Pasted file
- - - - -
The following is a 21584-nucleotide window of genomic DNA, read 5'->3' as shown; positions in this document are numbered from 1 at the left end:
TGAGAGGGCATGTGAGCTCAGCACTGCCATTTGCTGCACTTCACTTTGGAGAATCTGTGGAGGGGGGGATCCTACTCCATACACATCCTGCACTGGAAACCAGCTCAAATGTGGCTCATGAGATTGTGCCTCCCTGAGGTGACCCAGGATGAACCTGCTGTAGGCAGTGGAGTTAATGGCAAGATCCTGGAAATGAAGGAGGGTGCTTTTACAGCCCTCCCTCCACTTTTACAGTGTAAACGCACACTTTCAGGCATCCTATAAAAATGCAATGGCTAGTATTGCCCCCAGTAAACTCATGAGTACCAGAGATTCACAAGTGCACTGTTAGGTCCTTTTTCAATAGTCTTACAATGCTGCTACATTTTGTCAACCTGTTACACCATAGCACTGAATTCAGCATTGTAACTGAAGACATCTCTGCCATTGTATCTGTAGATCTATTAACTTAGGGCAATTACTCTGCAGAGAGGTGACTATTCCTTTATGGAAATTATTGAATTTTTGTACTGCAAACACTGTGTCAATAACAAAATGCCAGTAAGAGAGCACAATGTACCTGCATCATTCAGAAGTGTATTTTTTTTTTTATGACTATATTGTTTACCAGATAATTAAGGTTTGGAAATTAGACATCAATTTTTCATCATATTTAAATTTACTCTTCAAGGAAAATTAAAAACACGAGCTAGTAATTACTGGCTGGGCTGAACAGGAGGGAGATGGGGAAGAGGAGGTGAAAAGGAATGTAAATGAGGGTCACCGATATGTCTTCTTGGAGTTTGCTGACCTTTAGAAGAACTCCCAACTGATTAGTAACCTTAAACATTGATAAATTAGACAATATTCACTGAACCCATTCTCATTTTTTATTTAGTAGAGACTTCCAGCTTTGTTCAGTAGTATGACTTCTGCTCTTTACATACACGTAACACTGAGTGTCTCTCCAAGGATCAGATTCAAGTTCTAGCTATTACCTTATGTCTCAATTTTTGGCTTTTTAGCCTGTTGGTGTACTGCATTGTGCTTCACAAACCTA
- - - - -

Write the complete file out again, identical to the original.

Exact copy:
The following is a 21584-nucleotide window of genomic DNA, read 5'->3' as shown; positions in this document are numbered from 1 at the left end:
TGAGAGGGCATGTGAGCTCAGCACTGCCATTTGCTGCACTTCACTTTGGAGAATCTGTGGAGGGGGGGATCCTACTCCATACACATCCTGCACTGGAAACCAGCTCAAATGTGGCTCATGAGATTGTGCCTCCCTGAGGTGACCCAGGATGAACCTGCTGTAGGCAGTGGAGTTAATGGCAAGATCCTGGAAATGAAGGAGGGTGCTTTTACAGCCCTCCCTCCACTTTTACAGTGTAAACGCACACTTTCAGGCATCCTATAAAAATGCAATGGCTAGTATTGCCCCCAGTAAACTCATGAGTACCAGAGATTCACAAGTGCACTGTTAGGTCCTTTTTCAATAGTCTTACAATGCTGCTACATTTTGTCAACCTGTTACACCATAGCACTGAATTCAGCATTGTAACTGAAGACATCTCTGCCATTGTATCTGTAGATCTATTAACTTAGGGCAATTACTCTGCAGAGAGGTGACTATTCCTTTATGGAAATTATTGAATTTTTGTACTGCAAACACTGTGTCAATAACAAAATGCCAGTAAGAGAGCACAATGTACCTGCATCATTCAGAAGTGTATTTTTTTTTTTATGACTATATTGTTTACCAGATAATTAAGGTTTGGAAATTAGACATCAATTTTTCATCATATTTAAATTTACTCTTCAAGGAAAATTAAAAACACGAGCTAGTAATTACTGGCTGGGCTGAACAGGAGGGAGATGGGGAAGAGGAGGTGAAAAGGAATGTAAATGAGGGTCACCGATATGTCTTCTTGGAGTTTGCTGACCTTTAGAAGAACTCCCAACTGATTAGTAACCTTAAACATTGATAAATTAGACAATATTCACTGAACCCATTCTCATTTTTTATTTAGTAGAGACTTCCAGCTTTGTTCAGTAGTATGACTTCTGCTCTTTACATACACGTAACACTGAGTGTCTCTCCAAGGATCAGATTCAAGTTCTAGCTATTACCTTATGTCTCAATTTTTGGCTTTTTAGCCTGTTGGTGTACTGCATTGTGCTTCACAAACCTA